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Obama Orders FEMA to Be Ready to Assist Hawaii Post-Tsunami

Obama Orders FEMA to Be Ready to Assist Hawaii Post-Tsunami
Thousands along the coast are evacuating their homes in Hawaii as the state prepares for tsunami waves. Photographer: Lucy Pemoni/Getty Images

March 11 (Bloomberg) -- President Barack Obama said today that he has instructed the Federal Emergency Management Agency to be ready to assist Hawaii and other U.S. states and territories that may be affected by a tsunami.

“We are asking all our citizens in the affected region to listen to their state and local officials,” Obama said in a written statement released by the White House today.

Obama is likely to address the federal response at a 12:30 p.m. news conference that had previously been scheduled for 11:15 a.m. to discuss rising energy prices.

Japan was struck by its strongest earthquake in at least a century, an 8.9-magnitude temblor that shook buildings across Tokyo and unleashed a tsunami as high as 10 meters, engulfing towns along the northern coast.

As many as 300 people were killed, a Japanese police official said, speaking on condition of anonymity in line with department policy. Many are missing after the quake and waves as high as 23 feet swept ashore. Airports were closed and bullet train services suspended, and an emergency evacuation order was issued for a nuclear power plant north of Tokyo.

The U.S. “stands ready” to assist the people of Japan, Obama said.

“The friendship and alliance between our two nations is unshakable, and only strengthens our resolve to stand with the people of Japan as they overcome this tragedy,” Obama said.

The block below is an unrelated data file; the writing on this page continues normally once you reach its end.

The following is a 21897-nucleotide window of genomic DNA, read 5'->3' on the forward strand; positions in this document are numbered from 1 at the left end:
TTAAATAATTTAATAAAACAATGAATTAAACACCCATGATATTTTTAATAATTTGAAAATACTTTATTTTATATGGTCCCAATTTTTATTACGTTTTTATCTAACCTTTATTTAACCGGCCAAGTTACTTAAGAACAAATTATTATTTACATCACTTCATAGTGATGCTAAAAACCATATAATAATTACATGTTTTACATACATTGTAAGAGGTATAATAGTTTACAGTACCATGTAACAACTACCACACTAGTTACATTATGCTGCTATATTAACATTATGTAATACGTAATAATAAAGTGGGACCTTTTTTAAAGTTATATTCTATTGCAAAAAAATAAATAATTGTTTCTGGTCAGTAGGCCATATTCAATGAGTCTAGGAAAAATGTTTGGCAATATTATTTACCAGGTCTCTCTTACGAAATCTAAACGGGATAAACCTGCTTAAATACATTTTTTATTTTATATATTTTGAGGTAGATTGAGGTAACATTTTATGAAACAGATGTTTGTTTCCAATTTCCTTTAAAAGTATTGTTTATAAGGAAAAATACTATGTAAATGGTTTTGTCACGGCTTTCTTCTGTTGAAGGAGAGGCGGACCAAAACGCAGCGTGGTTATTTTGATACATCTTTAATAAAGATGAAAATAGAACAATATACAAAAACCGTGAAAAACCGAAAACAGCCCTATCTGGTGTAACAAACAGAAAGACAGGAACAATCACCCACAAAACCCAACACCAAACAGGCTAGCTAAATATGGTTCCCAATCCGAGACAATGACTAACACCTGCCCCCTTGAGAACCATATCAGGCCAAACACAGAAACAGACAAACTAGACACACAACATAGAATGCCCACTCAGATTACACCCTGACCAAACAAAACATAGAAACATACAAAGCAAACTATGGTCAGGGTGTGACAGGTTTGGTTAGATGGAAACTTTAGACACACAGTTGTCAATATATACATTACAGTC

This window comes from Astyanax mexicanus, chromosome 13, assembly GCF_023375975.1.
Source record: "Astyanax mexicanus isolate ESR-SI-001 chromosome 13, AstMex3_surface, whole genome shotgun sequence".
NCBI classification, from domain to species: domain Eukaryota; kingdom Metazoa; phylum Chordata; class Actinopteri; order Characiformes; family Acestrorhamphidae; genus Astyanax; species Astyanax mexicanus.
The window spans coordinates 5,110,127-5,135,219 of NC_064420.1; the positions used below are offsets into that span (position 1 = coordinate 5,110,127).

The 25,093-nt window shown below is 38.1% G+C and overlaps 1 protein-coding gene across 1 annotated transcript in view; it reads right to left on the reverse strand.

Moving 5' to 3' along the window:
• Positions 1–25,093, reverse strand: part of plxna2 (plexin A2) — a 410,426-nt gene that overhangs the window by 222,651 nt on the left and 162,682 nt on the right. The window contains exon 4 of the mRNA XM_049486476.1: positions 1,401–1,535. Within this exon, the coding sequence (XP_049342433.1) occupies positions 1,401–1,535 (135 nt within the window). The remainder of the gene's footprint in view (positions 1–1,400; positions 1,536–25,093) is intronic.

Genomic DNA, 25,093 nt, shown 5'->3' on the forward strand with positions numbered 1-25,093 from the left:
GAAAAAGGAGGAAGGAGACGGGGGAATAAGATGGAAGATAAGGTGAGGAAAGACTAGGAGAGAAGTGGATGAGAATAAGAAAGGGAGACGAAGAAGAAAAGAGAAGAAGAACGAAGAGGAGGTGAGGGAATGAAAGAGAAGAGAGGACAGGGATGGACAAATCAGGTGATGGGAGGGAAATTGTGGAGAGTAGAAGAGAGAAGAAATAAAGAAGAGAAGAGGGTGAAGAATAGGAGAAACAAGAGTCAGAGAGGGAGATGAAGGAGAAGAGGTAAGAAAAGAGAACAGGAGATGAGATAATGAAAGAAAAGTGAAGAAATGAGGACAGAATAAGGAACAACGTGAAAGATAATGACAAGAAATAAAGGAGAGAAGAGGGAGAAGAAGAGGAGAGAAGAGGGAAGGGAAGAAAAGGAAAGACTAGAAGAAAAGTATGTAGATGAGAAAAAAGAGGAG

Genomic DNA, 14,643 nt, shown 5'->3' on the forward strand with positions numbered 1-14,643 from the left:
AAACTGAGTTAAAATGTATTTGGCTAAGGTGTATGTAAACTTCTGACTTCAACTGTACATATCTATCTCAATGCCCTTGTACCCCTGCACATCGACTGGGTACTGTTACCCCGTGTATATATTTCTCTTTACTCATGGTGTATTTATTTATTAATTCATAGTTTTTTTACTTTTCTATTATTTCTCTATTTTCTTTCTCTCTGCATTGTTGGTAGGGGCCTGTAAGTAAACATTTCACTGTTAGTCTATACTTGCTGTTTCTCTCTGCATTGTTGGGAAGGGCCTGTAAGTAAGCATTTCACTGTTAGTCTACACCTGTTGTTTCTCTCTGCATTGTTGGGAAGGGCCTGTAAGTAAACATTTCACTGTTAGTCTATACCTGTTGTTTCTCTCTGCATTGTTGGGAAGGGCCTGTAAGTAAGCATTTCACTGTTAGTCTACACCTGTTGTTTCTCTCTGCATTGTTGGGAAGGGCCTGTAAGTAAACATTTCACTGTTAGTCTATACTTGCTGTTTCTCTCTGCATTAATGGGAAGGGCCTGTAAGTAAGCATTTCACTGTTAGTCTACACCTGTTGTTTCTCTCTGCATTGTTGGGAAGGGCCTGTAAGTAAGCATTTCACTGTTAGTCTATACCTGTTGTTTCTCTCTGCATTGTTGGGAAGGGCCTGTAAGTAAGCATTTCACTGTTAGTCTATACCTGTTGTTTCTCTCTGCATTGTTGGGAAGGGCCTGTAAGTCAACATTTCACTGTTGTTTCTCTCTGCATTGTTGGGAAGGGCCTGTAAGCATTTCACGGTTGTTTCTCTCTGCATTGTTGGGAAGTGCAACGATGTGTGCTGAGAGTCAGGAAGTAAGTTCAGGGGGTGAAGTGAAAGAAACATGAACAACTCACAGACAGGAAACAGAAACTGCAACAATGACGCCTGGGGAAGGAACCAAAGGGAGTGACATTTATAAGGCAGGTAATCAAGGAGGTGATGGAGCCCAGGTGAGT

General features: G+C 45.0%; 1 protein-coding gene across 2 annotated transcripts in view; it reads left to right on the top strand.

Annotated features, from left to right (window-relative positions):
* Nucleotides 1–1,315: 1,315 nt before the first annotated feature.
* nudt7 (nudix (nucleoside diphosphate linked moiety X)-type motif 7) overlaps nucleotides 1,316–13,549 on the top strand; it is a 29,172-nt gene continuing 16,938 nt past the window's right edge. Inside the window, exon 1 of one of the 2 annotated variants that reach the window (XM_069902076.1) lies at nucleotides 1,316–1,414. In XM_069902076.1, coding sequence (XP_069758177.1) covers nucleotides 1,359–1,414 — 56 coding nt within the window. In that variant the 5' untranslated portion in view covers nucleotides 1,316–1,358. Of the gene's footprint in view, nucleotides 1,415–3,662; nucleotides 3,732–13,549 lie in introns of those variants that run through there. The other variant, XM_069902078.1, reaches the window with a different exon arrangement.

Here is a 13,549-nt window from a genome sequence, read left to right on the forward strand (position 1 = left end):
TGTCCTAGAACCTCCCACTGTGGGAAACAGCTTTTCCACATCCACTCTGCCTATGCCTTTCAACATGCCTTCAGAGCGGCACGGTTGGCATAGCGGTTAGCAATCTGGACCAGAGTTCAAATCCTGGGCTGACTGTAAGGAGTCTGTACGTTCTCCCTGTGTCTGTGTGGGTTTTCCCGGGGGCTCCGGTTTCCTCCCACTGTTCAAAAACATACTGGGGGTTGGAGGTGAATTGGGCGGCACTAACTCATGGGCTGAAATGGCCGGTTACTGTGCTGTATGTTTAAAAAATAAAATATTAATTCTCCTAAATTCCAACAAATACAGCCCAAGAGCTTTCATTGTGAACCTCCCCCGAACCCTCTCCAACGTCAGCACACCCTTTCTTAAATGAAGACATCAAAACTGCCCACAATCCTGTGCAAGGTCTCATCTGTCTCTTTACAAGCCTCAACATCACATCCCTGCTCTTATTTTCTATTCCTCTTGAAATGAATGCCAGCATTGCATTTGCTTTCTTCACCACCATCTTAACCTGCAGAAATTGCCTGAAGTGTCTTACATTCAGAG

Call to Kan

Obama called Japanese Prime Minister Naoto Kan at about 10:15 a.m. Washington time to discuss the effects of the quake and tsunami.

The U.S. State Department issued an alert saying U.S. citizens should avoid non-essential travel to Japan.

Obama said he and the first lady “send our deepest condolences to the people of Japan, particularly those who have lost loved ones.”

White House Chief of Staff William Daley said later that the fears of major destruction from the tsunami hitting Hawaii “seem to have dissipated.”

At the United Nations in New York, Ambassador Li Baodong of China, which holds the rotating presidency of the UN Security Council this month, told reporters the panel would observe a minute of silence at the start of today’s meeting in sympathy for earthquake and tsunami victims.

“On behalf of the council I express our deep condolences and sympathy to the people who lost their lives and property in Japan,” Li said.

To contact the reporter on this story: Brigitte Greenberg in Washington at Bgreenberg2@bloomberg.net

To contact the editor responsible for this story: Mark Silva at msilva34@bloomberg.net

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